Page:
The Woman In the Fifth (La Femme Du Veme)
Director/Screenplay – Pawel Pawlikowski, Based on the Novel by Douglas Kennedy, Producers – Caroline Benjo & Carole Scotta, Photography – Ryszard Lenczewski, Music – Max De Wardener, Visual Effects – Mikros Image (Supervisor – Cedric Fayolle), Makeup Effects – Alexis Kinebanyan, Production Design – Benoit Berouh. Production Company – Haut et Court/Film4/SPI International Poland/The Bureau/UK Film Council/Canal +/Orange Cinema Series/Haut et Court Distribution/Artificial Eye/Memento Films International/Colicup/Backup Films/La Banque Postale Image 4/Sofecinema 6
Ethan Hawke (Professor Tom Ricks), Kristin Scott Thomas (Margit Kadar), Joanna Kulig (Ania), Samir Guesmi (Sezer), Delphine Chuillot (Nathalie), Julie Papillon (Chloe Ricks), Geoffrey Carey (Laurent), Mamadou Minte (Omar), Wilfred Benaiche (Lieutenant Coutard)
American English professor and novelist Tom Ricks arrives in Paris. He and his French wife Nathalie have separated and she refuses to let him in to see their young daughter Chloe. Tom falls asleep on a bus and awakes to find that his bags have been stolen. He begs help in a cafe and is given a tiny room upstairs by the owner Sezer, as well as a job as a watchman. Invited to a literary party, Tom meets the elegant and mysterious Margit Kadar. She leaves him her number to call. He does and she draws him into a passionate affair. At the same time, Tom becomes involved with Ania, the young waitress in the cafe downstairs. Tom’s neighbour acts threateningly but Tom then finds his murdered body. During the police investigation, Tom claims his alibi was that he was with Margit. He is baffled when they then insist that nobody has lived at her address for fifteen years.
The Woman in the Fifth is from director Pawel Pawlikowski. Pawlikowski is a Polish emigre who first began making documentaries in the UK. Pawlikowski moved into fictional film in the late 1990s and his films have gained a reasonable name, including the likes of The Stringer (1998), Last Resort (2000), My Summer of Love (2004) and the subsequent Ida (2013) – all of which are non-genre. The Woman in the Fifth was his most high profile film to date. The film is adapted from a 2007 novel by American writer Douglas Kennedy.
The Woman in the Fifth comes with impeccable arthouse credentials. Pawel Pawlikowski has inveigled Ethan Hawke to play the leading role. Not only that, Hawke manages to deliver most of his performance in French (as well as brings peculiar real-life associations in that he too has had an intermittent career as a novelist). There is also Kristin Scott Thomas in the role of the alluring mystery woman. Elegance and the height of sophistication is something that Kristin Scott Thomas does simply by turning up and it is a surprise that she has never done a femme fatale role like this before.
Pawel Pawlikowski directs with distinctive European stylism. Much is made of the Parisian locations – the old-style apartment buildings, the streets, cafes, the metro buzzing in the background. The film’s very subject matter – a foreigner living in Paris, a strange apartment and its neighbours, the protagonist’s obsession with a woman who comes to take over the man’s life and becomes an alter ego inside his head, not to mention a Polish emigre director shooting in France – reminds of Roman Polanski and his deeply strange venture into sinister apartments with The Tenant (1976). Pawlikowski never aims for the intense paranoia that Polanski conjured, just a cool detachment. There is an oblique aloofness to the film – the mystery job that Ethan Hawke is given involving giving codes to arrivees and letting them through to other locked rooms where we are never told what is happening holds something undeniably Kafka-esque. The film is slow and all concentrated on mood – in tone, it is very European and quite different to the commercial release it has been given in the US.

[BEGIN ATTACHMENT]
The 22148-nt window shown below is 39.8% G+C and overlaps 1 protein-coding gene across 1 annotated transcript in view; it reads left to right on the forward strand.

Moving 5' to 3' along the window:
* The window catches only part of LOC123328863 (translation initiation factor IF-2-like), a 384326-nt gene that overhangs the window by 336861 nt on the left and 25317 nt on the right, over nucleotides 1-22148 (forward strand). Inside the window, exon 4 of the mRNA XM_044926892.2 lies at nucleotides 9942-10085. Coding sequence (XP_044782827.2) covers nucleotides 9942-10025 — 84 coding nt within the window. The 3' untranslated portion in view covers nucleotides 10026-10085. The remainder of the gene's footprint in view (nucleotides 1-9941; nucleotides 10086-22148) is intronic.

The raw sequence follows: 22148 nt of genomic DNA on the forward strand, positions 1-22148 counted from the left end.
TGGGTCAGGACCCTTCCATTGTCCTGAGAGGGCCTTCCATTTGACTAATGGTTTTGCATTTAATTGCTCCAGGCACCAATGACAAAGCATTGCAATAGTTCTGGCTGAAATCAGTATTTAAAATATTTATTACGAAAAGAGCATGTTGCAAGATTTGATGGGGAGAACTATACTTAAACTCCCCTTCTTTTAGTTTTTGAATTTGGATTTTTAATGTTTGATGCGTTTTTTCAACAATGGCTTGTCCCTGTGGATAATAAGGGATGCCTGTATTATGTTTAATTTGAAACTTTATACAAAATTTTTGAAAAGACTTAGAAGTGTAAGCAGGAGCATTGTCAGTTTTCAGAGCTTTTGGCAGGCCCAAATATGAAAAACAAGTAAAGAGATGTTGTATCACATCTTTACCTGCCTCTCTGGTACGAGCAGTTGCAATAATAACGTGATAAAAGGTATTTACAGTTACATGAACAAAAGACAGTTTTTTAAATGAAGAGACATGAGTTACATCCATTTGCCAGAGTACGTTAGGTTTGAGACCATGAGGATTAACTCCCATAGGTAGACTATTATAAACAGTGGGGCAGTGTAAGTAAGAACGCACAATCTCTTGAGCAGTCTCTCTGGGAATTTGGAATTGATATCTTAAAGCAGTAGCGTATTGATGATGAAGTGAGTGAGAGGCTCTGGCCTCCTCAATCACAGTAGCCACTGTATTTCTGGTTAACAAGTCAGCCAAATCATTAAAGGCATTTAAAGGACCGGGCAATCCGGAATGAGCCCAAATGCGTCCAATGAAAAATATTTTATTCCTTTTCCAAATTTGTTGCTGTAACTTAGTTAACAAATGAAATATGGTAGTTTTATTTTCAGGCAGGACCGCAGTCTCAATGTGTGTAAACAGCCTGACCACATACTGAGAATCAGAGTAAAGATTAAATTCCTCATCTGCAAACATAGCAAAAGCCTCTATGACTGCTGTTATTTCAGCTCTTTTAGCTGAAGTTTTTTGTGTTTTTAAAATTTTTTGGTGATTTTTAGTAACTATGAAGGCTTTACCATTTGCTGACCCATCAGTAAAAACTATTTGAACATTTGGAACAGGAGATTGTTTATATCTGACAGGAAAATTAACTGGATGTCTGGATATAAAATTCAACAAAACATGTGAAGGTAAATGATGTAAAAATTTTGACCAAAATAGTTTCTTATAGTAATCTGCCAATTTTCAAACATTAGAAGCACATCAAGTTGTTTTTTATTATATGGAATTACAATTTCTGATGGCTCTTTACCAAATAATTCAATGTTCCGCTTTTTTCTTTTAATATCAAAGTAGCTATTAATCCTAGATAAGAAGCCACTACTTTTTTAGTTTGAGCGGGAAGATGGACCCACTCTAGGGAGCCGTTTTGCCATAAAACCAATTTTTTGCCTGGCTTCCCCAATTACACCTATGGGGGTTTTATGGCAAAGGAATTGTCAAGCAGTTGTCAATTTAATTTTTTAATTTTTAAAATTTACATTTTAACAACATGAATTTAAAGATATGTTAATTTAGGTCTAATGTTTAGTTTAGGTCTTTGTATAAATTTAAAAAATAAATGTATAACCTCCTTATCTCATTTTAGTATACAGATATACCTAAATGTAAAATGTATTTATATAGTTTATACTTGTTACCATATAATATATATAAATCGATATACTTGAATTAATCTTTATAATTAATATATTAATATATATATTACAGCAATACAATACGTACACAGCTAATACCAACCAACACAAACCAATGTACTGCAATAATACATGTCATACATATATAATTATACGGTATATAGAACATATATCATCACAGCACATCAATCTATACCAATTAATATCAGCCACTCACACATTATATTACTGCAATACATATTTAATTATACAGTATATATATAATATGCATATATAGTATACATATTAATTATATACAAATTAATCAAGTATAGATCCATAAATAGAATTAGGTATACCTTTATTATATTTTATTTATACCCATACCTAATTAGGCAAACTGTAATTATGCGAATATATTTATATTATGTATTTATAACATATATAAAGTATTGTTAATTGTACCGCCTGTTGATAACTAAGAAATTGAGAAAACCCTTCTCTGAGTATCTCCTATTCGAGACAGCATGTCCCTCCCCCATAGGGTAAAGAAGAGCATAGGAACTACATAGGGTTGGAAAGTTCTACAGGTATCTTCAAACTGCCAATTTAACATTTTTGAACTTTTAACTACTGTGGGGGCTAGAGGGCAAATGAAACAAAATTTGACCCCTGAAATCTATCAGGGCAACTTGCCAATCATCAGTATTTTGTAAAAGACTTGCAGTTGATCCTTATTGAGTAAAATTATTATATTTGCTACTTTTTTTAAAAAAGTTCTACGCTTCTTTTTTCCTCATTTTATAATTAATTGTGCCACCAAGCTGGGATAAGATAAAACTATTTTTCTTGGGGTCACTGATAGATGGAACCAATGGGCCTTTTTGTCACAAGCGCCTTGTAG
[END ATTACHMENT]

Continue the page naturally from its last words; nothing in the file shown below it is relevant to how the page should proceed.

I enjoyed Pawel Pawlikowski’s establishment of mood and building mystery. Where I felt disappointed with The Woman in the Fifth was when it actually entered into genre territory. Pawlikowski has stated in interviews about how the film exists in a place where the narrator’s observation is unreliable. Maybe. Contrarily, I felt that the main twist revelation that it offers up was one that had been done before by a great many other genre films, usually of the horror variety. [PLOT SPOILERS]. Here we learn that Kristin Scott Thomas only exists inside Ethan Hawke’s head. The exact cause of him imagining her existence is something we can only speculate about – alienation in a foreign city, the estrangement from his daughter. You get the feeling that The Woman in the Fifth wants to burst out into being a horror film but considers such a label beneath itself. Certainly, it finishes about the point where a horror film would only be just warming up – it leaves everything at one murder and the probable abduction and abandonment of the daughter (the latter in particular being dealt with in such an indirect way that we are uncertain what happened). A great many other films like Fight Club (1999), High Tension (2003), Identity (2003), A Tale of Two Sisters (2003), Secret Window (2004), Martyrs (2008), Pandorum (2009), The Uninvited (2009) and Silent House (2011) have pulled this kind of twist in recent years. The big twist revelation no longer feels like an original surprise anymore, nor one that The Woman in the Fifth takes in any sufficiently interesting directions.